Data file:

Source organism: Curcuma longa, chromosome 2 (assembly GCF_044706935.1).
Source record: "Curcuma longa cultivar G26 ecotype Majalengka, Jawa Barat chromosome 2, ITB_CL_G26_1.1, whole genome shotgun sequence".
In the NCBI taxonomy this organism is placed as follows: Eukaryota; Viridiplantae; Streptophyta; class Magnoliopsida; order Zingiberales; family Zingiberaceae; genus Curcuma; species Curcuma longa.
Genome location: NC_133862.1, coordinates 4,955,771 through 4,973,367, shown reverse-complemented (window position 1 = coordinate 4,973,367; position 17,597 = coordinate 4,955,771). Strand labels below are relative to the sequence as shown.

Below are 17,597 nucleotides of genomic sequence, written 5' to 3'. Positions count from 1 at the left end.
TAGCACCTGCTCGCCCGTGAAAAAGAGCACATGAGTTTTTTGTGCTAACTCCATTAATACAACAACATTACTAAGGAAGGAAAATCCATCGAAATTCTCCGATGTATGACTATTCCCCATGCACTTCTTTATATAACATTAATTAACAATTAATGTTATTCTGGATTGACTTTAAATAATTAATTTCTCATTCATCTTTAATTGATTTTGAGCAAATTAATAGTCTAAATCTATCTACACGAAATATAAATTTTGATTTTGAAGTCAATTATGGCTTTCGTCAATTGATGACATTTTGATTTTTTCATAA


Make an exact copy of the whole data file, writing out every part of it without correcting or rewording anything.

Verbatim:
Source organism: Curcuma longa, chromosome 2 (assembly GCF_044706935.1).
Source record: "Curcuma longa cultivar G26 ecotype Majalengka, Jawa Barat chromosome 2, ITB_CL_G26_1.1, whole genome shotgun sequence".
In the NCBI taxonomy this organism is placed as follows: Eukaryota; Viridiplantae; Streptophyta; class Magnoliopsida; order Zingiberales; family Zingiberaceae; genus Curcuma; species Curcuma longa.
Genome location: NC_133862.1, coordinates 4,955,771 through 4,973,367, shown reverse-complemented (window position 1 = coordinate 4,973,367; position 17,597 = coordinate 4,955,771). Strand labels below are relative to the sequence as shown.

Below are 17,597 nucleotides of genomic sequence, written 5' to 3'. Positions count from 1 at the left end.
TAGCACCTGCTCGCCCGTGAAAAAGAGCACATGAGTTTTTTGTGCTAACTCCATTAATACAACAACATTACTAAGGAAGGAAAATCCATCGAAATTCTCCGATGTATGACTATTCCCCATGCACTTCTTTATATAACATTAATTAACAATTAATGTTATTCTGGATTGACTTTAAATAATTAATTTCTCATTCATCTTTAATTGATTTTGAGCAAATTAATAGTCTAAATCTATCTACACGAAATATAAATTTTGATTTTGAAGTCAATTATGGCTTTCGTCAATTGATGACATTTTGATTTTTTCATAA